Why can't I say it? I've even banned my family, close friends and acquaintances from both asking me and stating their opinion in the affirmative... What am a waffling incoherently on about?

Being well.

Yep. Even now I am forcing each finger down onto each key. This is taking ages. My typing is slow enough, but I am holding my left index finger in my right hand and forcing it to press down on the keyboard like a man caught in some crazy old Hammer Horror, desperately typing a note explaining everything before his demonic left hand creates merry havoc. I just cannot say (or type)...until now...

"You know what? I'm feeling pretty bloody good right now. Yep. Pretty. Bloody. Good."

Because... admitting that I'm feeling good would be tempting fate. Would be inviting old Beelzebub himself to pop up and tickle my entrails. Would be tantamount to shouting from the top of a mountain, "Here I am, make me ill". It's like daring to believe your team can win - the old sport fans safety net: England probably won't qaulify for the world cup, the england cricket team probably won't win the ashes, betting your team will be relegated at the start of the season, just in case, giving yourself a get-out: every win is a bonus.

So, this is it. This is my negativity. Looping negative thinking. This is what Guy Cohen is talking about in answer to my Q's over on Number Twos. Isn't it? I reckon it is. And I reckon I might just have a go at changing it.

Somebody said to me at school today: "Blimey mate, your cheerful! Are you ok?"

This afternoon I went to the hospital for an appointment to set up my Infliximab course. I told them I didn't want it any more...

Friday, 4 September 2009

Just Because

I have been following Martin's latest journey over on 'Number Twos' with great interest, and it's lead me to reflect on the origins of my UC. Why exactly have I got ulcerative colitis?

The NACC (amongst most other organisations you might care to look at) pretty much states that nobody knows why (summary sheet). But there must be some clues. It can't be totally arbitrary. If the idea of genetic predisposition is correct, then surely there would be another poor soul in the family doubled up with a dribbly bottom and cramping gut? But there isn't. Unless they're keeping it very secret. So, what other factors could there be?

I was diagnosed in about 2003, and I guess there were increasing symptoms over a period of a year or more before this. This pretty much coincides with my beginnings in teaching. I qualified in 1999, after a year of placements/university, and spent my first three years in a failing school not doing much teaching, essentially learning how to manage a class . At the time I was of the opinion that I was pretty invincible, but in fact the job was taking its toll - eating my energy and, although it took me a long time to admit it to myself, causing me to become extremely stressed. When I left that school after three years I was mentally and physically shattered. Looking back, I can remember having to run from my hilariously under-resourced classroom down three flights of stairs to the toilet on a daily basis. I can clearly remember halting half way down, gripping the banister, gritting my teeth, and devoting every ounce of my being into not pooing myself. At the time I put this down to being just a 'regular' guy - it was always in the morning, before the start of lessons. In retrospect that seems utterly ridiculous, especially as it was often extremely loose (though I don't remember blood), but I'd never even heard of irritable bowel, never mind UC. I spent 10 weeks of the last year having counselling because I'd hit rock-bottom mentally.

So, could this build up of stress have caused the UC? There sure was a hell of a lot of repressed negativity And I'd never had any symptoms before... or had I?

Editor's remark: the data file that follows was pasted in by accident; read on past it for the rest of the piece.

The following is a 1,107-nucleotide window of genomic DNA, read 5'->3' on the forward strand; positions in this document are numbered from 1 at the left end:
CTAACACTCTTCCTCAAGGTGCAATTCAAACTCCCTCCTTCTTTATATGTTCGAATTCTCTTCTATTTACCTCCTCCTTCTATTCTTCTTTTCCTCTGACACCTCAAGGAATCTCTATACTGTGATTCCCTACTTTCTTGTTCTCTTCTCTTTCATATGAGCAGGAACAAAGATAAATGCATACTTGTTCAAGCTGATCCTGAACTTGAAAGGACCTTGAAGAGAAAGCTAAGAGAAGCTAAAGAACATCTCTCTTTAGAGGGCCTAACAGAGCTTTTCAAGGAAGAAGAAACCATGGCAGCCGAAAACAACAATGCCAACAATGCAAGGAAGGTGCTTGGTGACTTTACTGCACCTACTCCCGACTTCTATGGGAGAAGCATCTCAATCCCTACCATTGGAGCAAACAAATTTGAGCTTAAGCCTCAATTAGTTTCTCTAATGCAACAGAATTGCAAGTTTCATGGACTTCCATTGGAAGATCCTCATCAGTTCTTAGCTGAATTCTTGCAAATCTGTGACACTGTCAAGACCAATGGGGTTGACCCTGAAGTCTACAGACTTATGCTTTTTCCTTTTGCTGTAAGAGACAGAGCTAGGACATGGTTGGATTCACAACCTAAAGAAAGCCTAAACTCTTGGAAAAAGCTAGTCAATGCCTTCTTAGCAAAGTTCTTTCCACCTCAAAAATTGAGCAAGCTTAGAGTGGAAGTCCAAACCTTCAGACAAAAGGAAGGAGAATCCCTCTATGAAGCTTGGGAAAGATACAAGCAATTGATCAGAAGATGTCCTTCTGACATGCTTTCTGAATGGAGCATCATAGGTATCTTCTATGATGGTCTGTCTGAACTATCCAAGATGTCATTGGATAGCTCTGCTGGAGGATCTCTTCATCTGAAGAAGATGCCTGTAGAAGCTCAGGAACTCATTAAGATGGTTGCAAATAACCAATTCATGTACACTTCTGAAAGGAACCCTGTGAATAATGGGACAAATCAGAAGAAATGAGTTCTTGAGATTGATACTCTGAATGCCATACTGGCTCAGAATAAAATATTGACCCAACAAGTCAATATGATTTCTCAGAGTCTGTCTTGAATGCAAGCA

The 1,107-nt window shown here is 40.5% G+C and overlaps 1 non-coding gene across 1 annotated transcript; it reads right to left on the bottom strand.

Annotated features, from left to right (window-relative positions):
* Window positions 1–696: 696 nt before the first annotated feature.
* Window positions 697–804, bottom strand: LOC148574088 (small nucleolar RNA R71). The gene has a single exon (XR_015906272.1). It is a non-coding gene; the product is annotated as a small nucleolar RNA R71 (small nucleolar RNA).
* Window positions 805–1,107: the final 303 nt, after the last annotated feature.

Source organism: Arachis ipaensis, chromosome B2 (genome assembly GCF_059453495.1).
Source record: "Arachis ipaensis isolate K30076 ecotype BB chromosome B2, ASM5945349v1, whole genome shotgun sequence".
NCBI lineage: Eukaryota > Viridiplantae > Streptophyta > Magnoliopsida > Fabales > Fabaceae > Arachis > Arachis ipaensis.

When I was just 17 my parents split up. Without seeming trite, at the time it wasn't emotionally such a big deal. My dad was in the military and spent long periods away anyway. The worst was watching my mum fall apart. Around the same time I was plagued with a persistent inflammatory problem in my knees - like arthritis. Several doctors and blood tests could not pinpoint anything, and so I was repeatedly treated with Brufen (like ibuprofen) over a period of about 12 months. Knees swelled, consumed drugs, knees reduced, stopped drugs, knees swelled, took drugs, knees shrank, stopped drugs, knees swelled... ad infinitum until one day they just never swelled again (until the last 6 years). Was the inflammation caused by bad home vibes? Is this the real origin of my UC? Or did the prolonged prescription of anti-inflammatory (NSAIDs) medication actually damage my immune system/colon?

Could any of these things be isolated as a cause? Could the impact they had on my mental well-being be isolated as a cause? Would a doctor tell me that one or all of them were just the trigger to a chronic disease already lying in wait, like some afghan road-side bomb? Have you ever tried to discuss why you have colitis with your consultant? They're more evasive than a politician at an expenses hearing. I sometimes even wonder whether I have UC at all - maybe I've got something else entirely that just manifests itself in my bowel and limbs...

The single most conclusive discovery I have been able to make is that alcohol was definitely part of the problem. I drank pretty heavily (come on, I'm British) from the age of at least 17 until I started to cut down a year or so after the initial tentative diagnosis. It was undoubtedly a trigger to worsening symptoms. This is a fact corroborated by many sources e.g. Colitis UK. But maybe it was the initial cause too. Maybe I just drank too much... I don't drink any more - 4.5 years of teatotality this month - and the UC's not gone... but I don't get such severe episodes either.

So, why-o-why-o-why? Is the UC a sleeper agent in people like me, just waiting for the call to action? -Who gives the call? Why? When? Is it triggered by my own brain: anxiety, nerves, stress? Or is it triggered by me behaviour: drinking too much, too often? Or is it the result of misdiagnosis or mistreatment: too many NAIDs?

The fact is it IS triggered by all these things. But the question remains. What caused it in the first place?